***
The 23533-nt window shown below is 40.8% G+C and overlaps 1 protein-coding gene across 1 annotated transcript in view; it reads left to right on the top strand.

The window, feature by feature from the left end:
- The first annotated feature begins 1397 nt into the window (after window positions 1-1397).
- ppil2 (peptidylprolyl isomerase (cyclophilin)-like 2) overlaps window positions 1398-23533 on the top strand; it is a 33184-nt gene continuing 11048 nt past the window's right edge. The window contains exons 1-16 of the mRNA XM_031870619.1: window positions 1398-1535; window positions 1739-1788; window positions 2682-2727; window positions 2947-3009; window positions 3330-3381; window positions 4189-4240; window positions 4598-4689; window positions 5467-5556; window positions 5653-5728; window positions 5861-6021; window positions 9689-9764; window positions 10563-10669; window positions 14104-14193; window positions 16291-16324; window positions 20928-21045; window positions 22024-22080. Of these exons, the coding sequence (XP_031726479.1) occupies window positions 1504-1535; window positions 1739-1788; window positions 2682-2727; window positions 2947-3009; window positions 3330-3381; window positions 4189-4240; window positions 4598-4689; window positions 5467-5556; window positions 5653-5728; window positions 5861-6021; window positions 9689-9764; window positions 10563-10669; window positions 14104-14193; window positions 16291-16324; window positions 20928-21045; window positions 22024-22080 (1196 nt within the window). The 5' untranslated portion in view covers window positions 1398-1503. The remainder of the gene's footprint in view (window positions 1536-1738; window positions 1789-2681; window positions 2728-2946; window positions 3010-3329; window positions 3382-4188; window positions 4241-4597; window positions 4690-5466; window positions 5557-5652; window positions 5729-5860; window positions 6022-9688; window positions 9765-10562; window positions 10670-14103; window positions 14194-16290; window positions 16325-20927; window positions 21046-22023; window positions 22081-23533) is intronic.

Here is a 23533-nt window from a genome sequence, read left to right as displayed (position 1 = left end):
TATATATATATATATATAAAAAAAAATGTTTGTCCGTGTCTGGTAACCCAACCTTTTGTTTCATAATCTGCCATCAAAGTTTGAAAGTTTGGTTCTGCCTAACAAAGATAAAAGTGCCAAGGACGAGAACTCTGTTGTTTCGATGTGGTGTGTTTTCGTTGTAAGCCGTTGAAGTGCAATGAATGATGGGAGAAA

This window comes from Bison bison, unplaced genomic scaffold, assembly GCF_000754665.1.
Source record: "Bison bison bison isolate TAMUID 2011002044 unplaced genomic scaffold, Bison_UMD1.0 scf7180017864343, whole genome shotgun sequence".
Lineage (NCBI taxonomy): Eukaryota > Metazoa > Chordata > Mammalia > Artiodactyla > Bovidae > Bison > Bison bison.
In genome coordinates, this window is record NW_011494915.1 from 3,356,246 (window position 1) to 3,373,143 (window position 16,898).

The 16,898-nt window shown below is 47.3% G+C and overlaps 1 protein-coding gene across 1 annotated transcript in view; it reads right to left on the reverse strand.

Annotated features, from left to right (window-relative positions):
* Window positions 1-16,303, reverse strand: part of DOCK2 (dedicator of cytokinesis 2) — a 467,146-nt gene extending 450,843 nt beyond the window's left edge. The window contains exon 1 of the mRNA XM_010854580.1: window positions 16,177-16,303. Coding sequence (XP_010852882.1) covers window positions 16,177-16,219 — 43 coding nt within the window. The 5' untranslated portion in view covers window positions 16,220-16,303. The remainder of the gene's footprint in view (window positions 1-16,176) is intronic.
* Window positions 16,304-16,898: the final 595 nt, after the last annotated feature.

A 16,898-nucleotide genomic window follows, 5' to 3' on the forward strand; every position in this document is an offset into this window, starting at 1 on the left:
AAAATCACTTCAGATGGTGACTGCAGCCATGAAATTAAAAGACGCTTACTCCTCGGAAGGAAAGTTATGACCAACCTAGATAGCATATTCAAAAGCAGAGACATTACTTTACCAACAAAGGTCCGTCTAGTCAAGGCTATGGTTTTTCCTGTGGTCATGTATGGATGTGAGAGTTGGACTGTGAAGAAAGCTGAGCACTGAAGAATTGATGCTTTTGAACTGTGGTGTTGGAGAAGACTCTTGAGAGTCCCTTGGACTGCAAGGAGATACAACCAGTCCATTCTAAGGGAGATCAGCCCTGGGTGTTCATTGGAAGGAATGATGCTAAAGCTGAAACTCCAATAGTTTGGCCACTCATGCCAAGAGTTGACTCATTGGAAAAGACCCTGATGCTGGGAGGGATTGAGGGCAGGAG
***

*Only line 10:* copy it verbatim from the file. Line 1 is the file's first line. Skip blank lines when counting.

In genome coordinates, this window is record NW_011494915.1 from 3,356,246 (window position 1) to 3,373,143 (window position 16,898).